Shoreh also visited with the faculty of Kabul University’s Department of Geology and Geography. Currently, neither department offer any GIS courses and are still using old text books and material. However, they were quite eager to incorporate GIS into their existing curriculum. They were also very interested in GIS material and any standards and/or literature in Farsi language. There, she ended up giving her second lecture in Farsi!
After the presentation, she explained the volunteer screening process and pledged to look for qualified volunteers to assist them with the new curriculum upon her return. She also mentioned to the faculty that she was heading to Tehran in a few days and that she was invited to give a lecture at the GIS Department of K.N. Toosi University of Technology (KNTU) in Tehran. They asked if she could inquire about any Farsi material and/or other assistance that KNTU could provide to them while in Tehran.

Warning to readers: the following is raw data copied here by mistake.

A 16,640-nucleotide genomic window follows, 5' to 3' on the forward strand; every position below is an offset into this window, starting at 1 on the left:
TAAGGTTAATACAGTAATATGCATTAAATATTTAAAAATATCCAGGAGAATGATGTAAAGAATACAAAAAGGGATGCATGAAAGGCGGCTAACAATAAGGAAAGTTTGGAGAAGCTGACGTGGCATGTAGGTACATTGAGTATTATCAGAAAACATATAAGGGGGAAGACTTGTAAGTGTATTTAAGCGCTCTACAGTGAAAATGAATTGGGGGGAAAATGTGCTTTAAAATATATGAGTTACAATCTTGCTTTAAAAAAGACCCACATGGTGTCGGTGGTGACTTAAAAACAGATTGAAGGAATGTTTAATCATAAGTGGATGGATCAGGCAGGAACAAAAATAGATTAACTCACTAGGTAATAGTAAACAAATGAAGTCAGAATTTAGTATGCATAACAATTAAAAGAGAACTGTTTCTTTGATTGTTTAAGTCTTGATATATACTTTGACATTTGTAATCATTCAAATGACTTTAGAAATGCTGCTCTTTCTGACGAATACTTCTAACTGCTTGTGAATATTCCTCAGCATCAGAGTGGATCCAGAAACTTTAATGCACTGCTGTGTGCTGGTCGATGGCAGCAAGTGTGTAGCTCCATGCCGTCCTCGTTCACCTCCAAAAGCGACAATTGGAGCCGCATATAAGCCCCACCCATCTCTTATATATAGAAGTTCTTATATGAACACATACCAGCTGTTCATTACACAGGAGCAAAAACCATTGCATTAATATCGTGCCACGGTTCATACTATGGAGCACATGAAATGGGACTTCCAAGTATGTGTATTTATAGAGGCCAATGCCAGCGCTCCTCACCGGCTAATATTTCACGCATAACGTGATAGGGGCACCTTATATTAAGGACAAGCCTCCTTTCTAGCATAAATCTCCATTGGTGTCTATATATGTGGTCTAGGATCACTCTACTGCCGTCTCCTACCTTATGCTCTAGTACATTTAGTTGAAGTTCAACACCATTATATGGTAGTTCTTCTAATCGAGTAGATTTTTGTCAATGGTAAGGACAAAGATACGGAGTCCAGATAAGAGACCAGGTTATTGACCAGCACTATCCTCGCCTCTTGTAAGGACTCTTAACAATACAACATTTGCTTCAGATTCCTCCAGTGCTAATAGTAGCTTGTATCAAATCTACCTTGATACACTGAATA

A week later, she gave a lecture at KNTU about GISCorps and cadastral mapping. After the lecture, they demonstrated some of their ongoing GIS projects which were quite impressive. KNTU offers undergraduate as well as Masters and PhD degrees in remote sensing, surveying, and GIS. She asked if they would be willing to assist Kabul University in getting a GIS program started and a number of their faculty expressed interest in helping them by sending trainers and/or hosting their faculty at KNTU.